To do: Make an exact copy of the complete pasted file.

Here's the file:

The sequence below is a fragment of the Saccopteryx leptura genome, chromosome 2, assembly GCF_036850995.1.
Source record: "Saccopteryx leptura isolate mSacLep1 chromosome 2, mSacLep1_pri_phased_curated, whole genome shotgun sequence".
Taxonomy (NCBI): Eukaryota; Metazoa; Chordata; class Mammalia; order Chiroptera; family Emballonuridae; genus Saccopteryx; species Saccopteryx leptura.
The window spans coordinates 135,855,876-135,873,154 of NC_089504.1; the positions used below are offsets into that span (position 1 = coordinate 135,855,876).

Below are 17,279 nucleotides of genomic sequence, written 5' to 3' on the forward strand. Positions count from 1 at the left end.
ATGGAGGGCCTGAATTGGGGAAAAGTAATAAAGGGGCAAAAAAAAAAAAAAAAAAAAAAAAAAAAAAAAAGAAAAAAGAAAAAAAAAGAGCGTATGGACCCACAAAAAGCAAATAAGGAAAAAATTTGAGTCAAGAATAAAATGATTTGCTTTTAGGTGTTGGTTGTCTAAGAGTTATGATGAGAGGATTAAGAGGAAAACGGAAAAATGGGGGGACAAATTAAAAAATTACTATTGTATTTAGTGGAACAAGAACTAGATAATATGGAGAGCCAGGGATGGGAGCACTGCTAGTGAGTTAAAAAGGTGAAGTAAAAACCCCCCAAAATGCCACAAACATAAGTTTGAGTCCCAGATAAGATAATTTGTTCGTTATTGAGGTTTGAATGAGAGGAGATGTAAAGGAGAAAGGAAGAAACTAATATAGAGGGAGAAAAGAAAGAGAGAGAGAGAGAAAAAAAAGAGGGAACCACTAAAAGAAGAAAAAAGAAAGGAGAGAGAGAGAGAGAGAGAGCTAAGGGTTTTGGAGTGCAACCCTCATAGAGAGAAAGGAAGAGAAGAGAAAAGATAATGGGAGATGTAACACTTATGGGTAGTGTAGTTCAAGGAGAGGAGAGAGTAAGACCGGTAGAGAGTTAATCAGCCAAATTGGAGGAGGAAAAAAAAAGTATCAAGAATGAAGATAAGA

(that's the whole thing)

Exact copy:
The sequence below is a fragment of the Saccopteryx leptura genome, chromosome 2, assembly GCF_036850995.1.
Source record: "Saccopteryx leptura isolate mSacLep1 chromosome 2, mSacLep1_pri_phased_curated, whole genome shotgun sequence".
Taxonomy (NCBI): Eukaryota; Metazoa; Chordata; class Mammalia; order Chiroptera; family Emballonuridae; genus Saccopteryx; species Saccopteryx leptura.
The window spans coordinates 135,855,876-135,873,154 of NC_089504.1; the positions used below are offsets into that span (position 1 = coordinate 135,855,876).

Below are 17,279 nucleotides of genomic sequence, written 5' to 3' on the forward strand. Positions count from 1 at the left end.
ATGGAGGGCCTGAATTGGGGAAAAGTAATAAAGGGGCAAAAAAAAAAAAAAAAAAAAAAAAAAAAAAAAAGAAAAAAGAAAAAAAAAGAGCGTATGGACCCACAAAAAGCAAATAAGGAAAAAATTTGAGTCAAGAATAAAATGATTTGCTTTTAGGTGTTGGTTGTCTAAGAGTTATGATGAGAGGATTAAGAGGAAAACGGAAAAATGGGGGGACAAATTAAAAAATTACTATTGTATTTAGTGGAACAAGAACTAGATAATATGGAGAGCCAGGGATGGGAGCACTGCTAGTGAGTTAAAAAGGTGAAGTAAAAACCCCCCAAAATGCCACAAACATAAGTTTGAGTCCCAGATAAGATAATTTGTTCGTTATTGAGGTTTGAATGAGAGGAGATGTAAAGGAGAAAGGAAGAAACTAATATAGAGGGAGAAAAGAAAGAGAGAGAGAGAGAAAAAAAAGAGGGAACCACTAAAAGAAGAAAAAAGAAAGGAGAGAGAGAGAGAGAGAGAGCTAAGGGTTTTGGAGTGCAACCCTCATAGAGAGAAAGGAAGAGAAGAGAAAAGATAATGGGAGATGTAACACTTATGGGTAGTGTAGTTCAAGGAGAGGAGAGAGTAAGACCGGTAGAGAGTTAATCAGCCAAATTGGAGGAGGAAAAAAAAAGTATCAAGAATGAAGATAAGA